(redirected from Asylum-seeker)
Also found in: Dictionary, Thesaurus, Medical, Encyclopedia, Wikipedia.
Related to Asylum-seeker: Political refugees
See: alien
References in periodicals archive ?
Not only is the Australian public deprived of proper information on what happens at sea, in fact, as has just been revealed, journalists who have been reporting on the Australian government's asylum-seeker policies have been repeatedly referred to the police in attempts to uncover confidential sources and whistleblowers.
In a letter sent to EU Justice, Freedom and Security Commissioner Franco Frattini on 27 June, ECRE claims the 'Dublin' Regulation (2003/343/EC) is unfair on asylum-seekers as well as on member states with an EU external border.
However, almost half of those asked believe asylum-seekers, over 63,000 of whom have arrived since 1997, have a positive effect on society.
Undoubtedly there would have been a larger percentage of refused services if not for these initiatives, and indeed anecdotal evidence from other states around Australia indicates a less coordinated approach to community-based asylum-seeker health and far fewer services available.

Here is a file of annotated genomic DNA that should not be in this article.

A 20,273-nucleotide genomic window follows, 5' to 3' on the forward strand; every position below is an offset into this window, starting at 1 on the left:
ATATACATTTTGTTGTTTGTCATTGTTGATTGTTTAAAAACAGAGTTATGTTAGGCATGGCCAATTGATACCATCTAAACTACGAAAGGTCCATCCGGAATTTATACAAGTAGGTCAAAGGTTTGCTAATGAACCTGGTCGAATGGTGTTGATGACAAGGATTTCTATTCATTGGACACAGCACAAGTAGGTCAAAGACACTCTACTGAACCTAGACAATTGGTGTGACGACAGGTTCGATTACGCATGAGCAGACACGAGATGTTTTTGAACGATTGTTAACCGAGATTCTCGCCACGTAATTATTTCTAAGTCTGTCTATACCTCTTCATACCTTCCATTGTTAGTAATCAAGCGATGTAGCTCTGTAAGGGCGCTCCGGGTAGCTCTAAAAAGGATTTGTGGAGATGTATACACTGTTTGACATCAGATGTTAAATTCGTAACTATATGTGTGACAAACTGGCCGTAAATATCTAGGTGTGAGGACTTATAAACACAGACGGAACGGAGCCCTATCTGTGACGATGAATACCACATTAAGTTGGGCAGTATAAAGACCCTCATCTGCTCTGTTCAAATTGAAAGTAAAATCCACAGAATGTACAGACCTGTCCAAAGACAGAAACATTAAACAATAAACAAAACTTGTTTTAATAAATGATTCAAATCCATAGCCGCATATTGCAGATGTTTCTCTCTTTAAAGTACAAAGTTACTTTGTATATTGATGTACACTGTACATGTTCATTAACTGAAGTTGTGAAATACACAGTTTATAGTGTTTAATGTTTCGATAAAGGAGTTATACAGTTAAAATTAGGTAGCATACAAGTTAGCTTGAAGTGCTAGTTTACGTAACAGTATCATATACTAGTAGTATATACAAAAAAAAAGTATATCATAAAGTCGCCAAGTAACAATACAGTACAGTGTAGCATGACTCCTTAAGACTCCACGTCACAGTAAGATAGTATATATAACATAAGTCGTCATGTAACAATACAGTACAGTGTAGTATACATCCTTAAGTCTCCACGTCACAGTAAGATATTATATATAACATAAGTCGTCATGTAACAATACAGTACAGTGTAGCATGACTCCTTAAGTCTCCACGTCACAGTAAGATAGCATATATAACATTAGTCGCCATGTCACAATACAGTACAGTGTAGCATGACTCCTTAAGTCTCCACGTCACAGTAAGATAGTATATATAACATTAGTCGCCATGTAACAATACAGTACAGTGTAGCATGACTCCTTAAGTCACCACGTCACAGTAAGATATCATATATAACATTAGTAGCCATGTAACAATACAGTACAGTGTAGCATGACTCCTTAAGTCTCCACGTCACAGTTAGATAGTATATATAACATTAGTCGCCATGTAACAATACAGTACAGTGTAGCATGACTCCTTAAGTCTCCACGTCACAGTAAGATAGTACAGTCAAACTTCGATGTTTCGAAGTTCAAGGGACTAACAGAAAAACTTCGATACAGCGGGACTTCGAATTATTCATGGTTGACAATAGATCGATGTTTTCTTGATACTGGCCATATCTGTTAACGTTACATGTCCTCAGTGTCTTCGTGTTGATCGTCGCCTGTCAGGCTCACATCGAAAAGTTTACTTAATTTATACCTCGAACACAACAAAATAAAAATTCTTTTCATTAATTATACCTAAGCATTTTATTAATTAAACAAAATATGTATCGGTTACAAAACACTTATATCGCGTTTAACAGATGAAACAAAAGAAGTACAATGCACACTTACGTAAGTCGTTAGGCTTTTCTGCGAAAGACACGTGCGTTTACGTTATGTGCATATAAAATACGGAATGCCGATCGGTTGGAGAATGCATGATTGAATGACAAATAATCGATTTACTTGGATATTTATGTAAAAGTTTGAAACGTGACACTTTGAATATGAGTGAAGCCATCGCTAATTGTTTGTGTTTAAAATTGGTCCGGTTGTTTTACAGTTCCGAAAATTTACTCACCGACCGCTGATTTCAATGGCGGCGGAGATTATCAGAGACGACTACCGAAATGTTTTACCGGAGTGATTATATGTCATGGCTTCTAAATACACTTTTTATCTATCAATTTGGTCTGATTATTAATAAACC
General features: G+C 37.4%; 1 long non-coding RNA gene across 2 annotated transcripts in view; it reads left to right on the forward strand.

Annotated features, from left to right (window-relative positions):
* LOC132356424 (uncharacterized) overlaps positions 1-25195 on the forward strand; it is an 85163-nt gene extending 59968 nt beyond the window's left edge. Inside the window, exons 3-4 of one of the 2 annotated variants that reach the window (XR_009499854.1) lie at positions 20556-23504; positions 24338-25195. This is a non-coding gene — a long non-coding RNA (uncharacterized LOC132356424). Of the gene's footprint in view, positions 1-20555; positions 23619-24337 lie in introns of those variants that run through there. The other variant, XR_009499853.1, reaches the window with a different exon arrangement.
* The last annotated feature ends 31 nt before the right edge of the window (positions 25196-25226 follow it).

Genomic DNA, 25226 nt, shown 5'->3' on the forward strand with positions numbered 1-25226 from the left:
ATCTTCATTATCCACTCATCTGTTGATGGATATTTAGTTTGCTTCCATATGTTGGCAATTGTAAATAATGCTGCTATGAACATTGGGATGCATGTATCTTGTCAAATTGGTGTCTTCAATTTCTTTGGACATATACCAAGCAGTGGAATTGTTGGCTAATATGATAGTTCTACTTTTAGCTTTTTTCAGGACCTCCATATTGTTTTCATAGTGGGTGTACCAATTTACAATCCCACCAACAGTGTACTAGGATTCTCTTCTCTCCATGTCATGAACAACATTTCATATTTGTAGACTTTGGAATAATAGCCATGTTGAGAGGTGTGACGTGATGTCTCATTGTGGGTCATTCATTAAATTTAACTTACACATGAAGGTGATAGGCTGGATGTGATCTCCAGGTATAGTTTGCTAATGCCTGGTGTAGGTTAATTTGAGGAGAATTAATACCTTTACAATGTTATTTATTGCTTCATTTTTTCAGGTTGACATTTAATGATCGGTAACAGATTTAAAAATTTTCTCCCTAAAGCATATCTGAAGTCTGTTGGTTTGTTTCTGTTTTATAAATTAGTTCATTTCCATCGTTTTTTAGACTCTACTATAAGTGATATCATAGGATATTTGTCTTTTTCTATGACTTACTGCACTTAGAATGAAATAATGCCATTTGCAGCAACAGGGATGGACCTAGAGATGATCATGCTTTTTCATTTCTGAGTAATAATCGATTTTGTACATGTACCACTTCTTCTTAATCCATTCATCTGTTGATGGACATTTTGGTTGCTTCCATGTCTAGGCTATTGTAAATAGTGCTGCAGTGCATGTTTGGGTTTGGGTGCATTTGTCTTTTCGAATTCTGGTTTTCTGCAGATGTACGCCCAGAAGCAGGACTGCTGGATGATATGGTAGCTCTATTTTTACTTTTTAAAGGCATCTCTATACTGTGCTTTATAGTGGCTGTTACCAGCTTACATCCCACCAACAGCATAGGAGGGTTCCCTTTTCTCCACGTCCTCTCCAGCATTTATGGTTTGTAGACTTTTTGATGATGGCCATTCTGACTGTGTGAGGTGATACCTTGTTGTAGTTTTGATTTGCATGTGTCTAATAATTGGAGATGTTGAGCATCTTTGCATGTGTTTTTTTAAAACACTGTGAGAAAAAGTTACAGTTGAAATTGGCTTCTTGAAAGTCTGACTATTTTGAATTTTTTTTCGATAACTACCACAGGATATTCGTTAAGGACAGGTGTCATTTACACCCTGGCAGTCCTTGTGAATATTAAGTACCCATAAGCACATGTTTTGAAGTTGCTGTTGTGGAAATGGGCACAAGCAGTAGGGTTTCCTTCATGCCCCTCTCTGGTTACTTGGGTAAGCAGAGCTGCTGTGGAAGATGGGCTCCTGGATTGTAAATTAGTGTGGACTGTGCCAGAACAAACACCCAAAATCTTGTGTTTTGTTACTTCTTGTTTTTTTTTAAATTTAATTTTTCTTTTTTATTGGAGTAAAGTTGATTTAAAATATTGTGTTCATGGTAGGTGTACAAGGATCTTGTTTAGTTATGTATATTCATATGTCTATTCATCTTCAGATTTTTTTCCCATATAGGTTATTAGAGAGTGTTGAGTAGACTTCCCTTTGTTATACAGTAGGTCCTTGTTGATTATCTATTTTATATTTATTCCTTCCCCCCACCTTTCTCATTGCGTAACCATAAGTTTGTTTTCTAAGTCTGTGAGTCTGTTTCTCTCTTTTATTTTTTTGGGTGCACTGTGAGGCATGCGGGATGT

The figures were revealed as more than 60 failed asylum-seekers were deported to Kosovo yesterday.
The Home Office was yesterday drawing up plans to move hundreds of asylum-seekers from Dover to ease growing tension in the port town.
Figures relate to the number of asylum-seekers living in dispersed accommodation between June 2014 and June 2015.
HUMAN RIGHTS CONCERNS Israel has been reluctant to grant asylum-seekers legal standing within its borders amid fears it would spark a fresh exodus of migrants.
UNHCR has urged states participating in the Dublin Regulation to temporarily suspend transfers of asylum-seekers back to Bulgaria, saying they risk inhuman or degrading treatment.
First, asylum-seekers are found in Cardiff having been moved there by the National Asylum Seekers Support (NASS).
In Britain, this new approach is called "managed migration," and it is causing a firestorm of controversy, leading to hunger strikes by asylum-seekers and the growth of the far-right British National Party.
The Government's policy on dispersing asylum-seekers was driven by its desire to appease 'a fearful white electorate', a new book claimed yesterday.